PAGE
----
Stockton CAMHS: 2009

Stockton map

Service description

The Stockton CAMHS team is a Specialist tier 3 provision, age range 0 to 18 years. The team is multi-disciplinary and provides mental health assessment and a range of evidence based treatment/interventions. Staffing is 28 whole time equivalents (includes LAC service and Tier 2 Team) serving a total population of 187,000. We receive 750 referrals per year.

CAPA experience

CAPA was introduced as part of a New Ways of Working strategy to bring about positive change in how services are delivered. The full report ‘Capacity and Demand Modelling: implementation of the Choice and Partnership Approach (CAPA)’ can be downloaded from www.newwaysofworking.org.uk. Previous short-term strategies had had negative long-term consequences when focused only on parts of the service. Managing the change process was difficult and worked well with clear involvement from the participating team associated with effective managerial leadership and support.

Impact on Users

Improved Patient Pathways: the service now operates with a clear central point of access for service users and agreed consistent pathways internally, which provide a more equitable service for young people. Service users are being offered quicker initial appointments and the team is managing the systems without generating a waiting list.

Impact on team

Moral has improved, less a feeling of ‘being on the treadmill’ Team functioning has improved Better understanding of each other’s roles, skills and competencies

What do we like?

Using an approach that has an evidence base was helpful in overcoming the inevitable challenges in bringing about change.

What helped us?

The team undertaking this project was a well-established CAMHS team with a low turn over of staff. There was a problem solving culture and a ‘can do’ attitude generally. Leadership in the team encouraged inclusion, ownership and democratic problem solving.

Any problems and advice?

‘Initial anxieties from team in relation to proposed changes, some resistance from team members. Use of the information sharing forums and the establishment of working parties within the team helped to engender a sense of ownership and influence over the changes. The Team began to feel that they were integral to the process rather than having systems imposed on them.’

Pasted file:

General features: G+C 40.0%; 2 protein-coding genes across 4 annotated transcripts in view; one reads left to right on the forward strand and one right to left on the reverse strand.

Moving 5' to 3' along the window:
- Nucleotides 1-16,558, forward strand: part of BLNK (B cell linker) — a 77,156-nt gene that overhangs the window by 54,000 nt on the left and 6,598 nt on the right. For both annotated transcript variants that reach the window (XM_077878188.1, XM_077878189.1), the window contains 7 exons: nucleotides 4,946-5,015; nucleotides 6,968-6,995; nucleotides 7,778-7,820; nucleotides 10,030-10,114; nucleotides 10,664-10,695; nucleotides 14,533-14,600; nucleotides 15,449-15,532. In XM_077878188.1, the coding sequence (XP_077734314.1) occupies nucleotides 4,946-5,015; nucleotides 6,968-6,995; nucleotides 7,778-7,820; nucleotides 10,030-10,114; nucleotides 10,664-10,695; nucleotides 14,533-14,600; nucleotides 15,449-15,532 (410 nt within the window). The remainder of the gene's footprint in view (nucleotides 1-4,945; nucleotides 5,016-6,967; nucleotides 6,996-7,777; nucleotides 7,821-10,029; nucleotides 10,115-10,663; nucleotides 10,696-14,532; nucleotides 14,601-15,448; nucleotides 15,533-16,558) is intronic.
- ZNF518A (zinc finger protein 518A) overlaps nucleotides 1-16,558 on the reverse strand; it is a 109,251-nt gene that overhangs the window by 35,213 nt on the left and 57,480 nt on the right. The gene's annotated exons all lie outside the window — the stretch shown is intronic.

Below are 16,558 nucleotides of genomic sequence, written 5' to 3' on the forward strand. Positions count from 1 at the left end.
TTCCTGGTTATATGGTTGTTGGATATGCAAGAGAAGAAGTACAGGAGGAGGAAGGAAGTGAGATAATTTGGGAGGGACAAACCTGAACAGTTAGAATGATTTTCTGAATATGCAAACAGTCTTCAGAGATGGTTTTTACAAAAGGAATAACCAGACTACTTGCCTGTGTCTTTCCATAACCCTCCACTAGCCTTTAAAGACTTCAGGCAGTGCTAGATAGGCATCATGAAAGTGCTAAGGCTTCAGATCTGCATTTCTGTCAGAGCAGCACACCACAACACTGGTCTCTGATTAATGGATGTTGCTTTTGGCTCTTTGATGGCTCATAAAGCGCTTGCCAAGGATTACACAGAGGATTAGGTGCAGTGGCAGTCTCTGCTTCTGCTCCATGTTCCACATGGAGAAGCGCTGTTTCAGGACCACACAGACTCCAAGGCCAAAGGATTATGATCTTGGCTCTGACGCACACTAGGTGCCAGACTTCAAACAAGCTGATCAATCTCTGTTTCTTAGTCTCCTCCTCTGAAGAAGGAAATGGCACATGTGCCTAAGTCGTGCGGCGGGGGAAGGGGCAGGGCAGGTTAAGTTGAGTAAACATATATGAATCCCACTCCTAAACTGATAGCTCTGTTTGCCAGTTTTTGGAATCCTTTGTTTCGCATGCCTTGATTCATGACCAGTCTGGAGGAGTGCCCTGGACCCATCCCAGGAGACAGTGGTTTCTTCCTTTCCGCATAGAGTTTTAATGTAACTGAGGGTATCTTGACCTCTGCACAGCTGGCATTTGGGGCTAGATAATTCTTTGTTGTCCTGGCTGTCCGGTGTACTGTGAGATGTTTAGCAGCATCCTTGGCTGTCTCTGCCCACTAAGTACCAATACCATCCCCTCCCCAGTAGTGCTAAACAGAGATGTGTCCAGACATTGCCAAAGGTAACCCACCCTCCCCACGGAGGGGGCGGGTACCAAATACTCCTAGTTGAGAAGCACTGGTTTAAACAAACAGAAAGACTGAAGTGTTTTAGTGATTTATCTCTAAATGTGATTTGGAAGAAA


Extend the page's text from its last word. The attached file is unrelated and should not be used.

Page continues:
‘Concerns from professional groups regarding the skill and competency work. ‘ ‘Some groups felt threatened by the exercise and suspicions voiced that this was a way to reduce costs and erode professional expertise. It was important over this time to ensure that communication and information was consistent and clear. ‘

‘In a less well established team with poor morale, more time may be needed to prepare and introduce the model to the service. ‘

And finally

‘Teams/managers wishing to adopt this approach may wish to consider inviting other teams who have been successful in their implementation to visit and share experiences. Conversion of a critical mass, motivated and enthusiastic leadership and nomination of a key ‘champion’ will be crucial to success.’

Lessons Learned

‘Finding the balance between supporting staff, allaying anxieties and information sharing with maintaining project momentum.’ ‘It was important that realistic and appropriate timeframes were set and worked towards.’ ‘Ensuring that objectives were clear, owned by the team and understood by everyone involved.’

CAPA 11 components

This is the rating scale of the 11 components of CAPA: a green light is fully implemented, amber is partial and red is not implemented.

Team photo
No. Component Score
1 Leadership 2
2 Language 2
3 Handle Demand 2
4 Choice Framework 2
5 Full Booking 1
6 Selecting by Skill 2
7 Extended Skills 1
8 Job Plans 1
9 Goal Setting 2
10 Peer Group Supervision 2
11 Team Away Days 2

Overall implementation score of 86% = full.